- Submitting a contact form
- Making a purchase from your website
- Contacting your business
- Creating an account
- Showing interest in subscription
The conversion rate tells you how well your website attracts people and gets them to complete actions similar to the ones mentioned above.
This metric is important because if you can increase it, you’ll be able to get leads with minimal effort.
To calculate the conversion rate for whatever your desired action, you take the number of customers who have completed that action and divide that by the number of ‘visitors’ who have not taken the further step and done the same thing yet.
2- New Customer Growth Rate
New customer growth rate refers to the speed at which you achieve to gain new clients over a specified period of time. This metric is generally measured within a monthly period; this is why it is sometimes called ”month over month growth”.
This metric will allow you to understand how good you’re at attracting new customers when calculated and utilized correctly. It’s also great for understanding the overall demand for your product within different times – even the tricky ones, including seasonal demand shifts.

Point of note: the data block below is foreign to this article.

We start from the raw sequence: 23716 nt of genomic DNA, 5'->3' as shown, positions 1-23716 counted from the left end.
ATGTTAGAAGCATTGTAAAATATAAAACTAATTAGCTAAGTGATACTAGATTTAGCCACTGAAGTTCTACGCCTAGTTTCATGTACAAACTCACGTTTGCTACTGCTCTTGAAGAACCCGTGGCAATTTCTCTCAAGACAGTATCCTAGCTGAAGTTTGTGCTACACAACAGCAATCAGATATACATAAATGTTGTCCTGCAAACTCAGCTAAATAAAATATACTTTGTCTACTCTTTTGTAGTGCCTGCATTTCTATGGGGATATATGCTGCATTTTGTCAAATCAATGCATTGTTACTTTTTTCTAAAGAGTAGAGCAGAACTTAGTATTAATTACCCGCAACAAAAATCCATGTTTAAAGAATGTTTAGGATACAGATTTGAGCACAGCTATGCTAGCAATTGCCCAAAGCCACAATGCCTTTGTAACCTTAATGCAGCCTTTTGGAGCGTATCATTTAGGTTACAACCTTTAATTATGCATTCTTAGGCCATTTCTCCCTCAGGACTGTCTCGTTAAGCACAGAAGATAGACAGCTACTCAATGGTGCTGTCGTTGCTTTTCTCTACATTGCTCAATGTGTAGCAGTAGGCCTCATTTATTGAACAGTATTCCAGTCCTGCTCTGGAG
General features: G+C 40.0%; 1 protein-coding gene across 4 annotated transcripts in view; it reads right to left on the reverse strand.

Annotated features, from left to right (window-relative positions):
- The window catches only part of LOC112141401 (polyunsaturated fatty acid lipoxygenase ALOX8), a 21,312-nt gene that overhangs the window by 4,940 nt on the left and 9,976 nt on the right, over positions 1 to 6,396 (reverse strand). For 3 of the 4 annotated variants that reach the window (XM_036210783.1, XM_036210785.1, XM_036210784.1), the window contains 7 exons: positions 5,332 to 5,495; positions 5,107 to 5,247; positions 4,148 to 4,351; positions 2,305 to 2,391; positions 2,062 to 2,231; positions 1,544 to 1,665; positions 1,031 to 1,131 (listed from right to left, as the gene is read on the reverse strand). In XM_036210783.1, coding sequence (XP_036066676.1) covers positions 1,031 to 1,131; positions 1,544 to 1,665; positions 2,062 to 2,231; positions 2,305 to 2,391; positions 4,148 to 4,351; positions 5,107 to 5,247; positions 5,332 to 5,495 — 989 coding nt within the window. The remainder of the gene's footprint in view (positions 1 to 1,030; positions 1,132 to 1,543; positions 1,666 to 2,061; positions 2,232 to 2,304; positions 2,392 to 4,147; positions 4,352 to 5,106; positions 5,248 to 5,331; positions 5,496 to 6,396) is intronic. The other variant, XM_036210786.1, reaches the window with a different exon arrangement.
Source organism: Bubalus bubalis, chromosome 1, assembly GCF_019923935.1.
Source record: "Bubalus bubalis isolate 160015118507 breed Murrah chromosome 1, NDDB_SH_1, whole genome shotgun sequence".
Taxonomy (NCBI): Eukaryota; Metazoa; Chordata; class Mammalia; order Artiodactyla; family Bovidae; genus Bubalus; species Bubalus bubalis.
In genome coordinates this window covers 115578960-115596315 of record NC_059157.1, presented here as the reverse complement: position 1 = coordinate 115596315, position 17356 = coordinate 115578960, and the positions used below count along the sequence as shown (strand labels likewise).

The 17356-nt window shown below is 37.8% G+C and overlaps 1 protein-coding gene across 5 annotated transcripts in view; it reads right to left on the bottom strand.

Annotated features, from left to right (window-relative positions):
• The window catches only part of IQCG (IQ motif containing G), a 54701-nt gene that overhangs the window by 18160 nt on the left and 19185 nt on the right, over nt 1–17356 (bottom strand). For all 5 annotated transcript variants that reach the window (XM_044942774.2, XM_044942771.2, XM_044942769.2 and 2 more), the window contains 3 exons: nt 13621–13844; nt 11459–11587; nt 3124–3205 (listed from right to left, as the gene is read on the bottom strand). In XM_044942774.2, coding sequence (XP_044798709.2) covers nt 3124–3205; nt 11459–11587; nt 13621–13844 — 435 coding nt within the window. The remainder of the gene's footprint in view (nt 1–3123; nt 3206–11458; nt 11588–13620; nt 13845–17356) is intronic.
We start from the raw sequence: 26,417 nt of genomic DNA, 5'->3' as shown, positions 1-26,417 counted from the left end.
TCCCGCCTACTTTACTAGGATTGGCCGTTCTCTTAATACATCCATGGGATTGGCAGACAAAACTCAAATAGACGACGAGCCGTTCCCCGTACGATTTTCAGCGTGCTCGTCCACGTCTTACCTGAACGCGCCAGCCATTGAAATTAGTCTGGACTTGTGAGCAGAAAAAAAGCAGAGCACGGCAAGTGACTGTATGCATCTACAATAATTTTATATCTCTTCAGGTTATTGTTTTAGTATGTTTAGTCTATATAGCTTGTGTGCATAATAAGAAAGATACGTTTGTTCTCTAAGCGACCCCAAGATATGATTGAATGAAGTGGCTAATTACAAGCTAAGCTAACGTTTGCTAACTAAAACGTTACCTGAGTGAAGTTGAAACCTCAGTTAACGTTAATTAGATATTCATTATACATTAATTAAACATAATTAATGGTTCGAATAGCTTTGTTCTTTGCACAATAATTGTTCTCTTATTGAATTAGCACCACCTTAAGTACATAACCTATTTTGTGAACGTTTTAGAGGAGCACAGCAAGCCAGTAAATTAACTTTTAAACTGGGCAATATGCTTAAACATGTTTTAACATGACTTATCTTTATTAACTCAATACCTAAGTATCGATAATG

For this metric to work efficiently, you need to calculate it every month. In that case, the calculation is something like this:
Customer churn rate is the percentage of users that your company loses over a certain time period. So, depending on your product and business model knowing your churn rate can help you figure out why clients are leaving your services so that you can develop a better plan focusing on customer retention to reduce that number as soon as possible.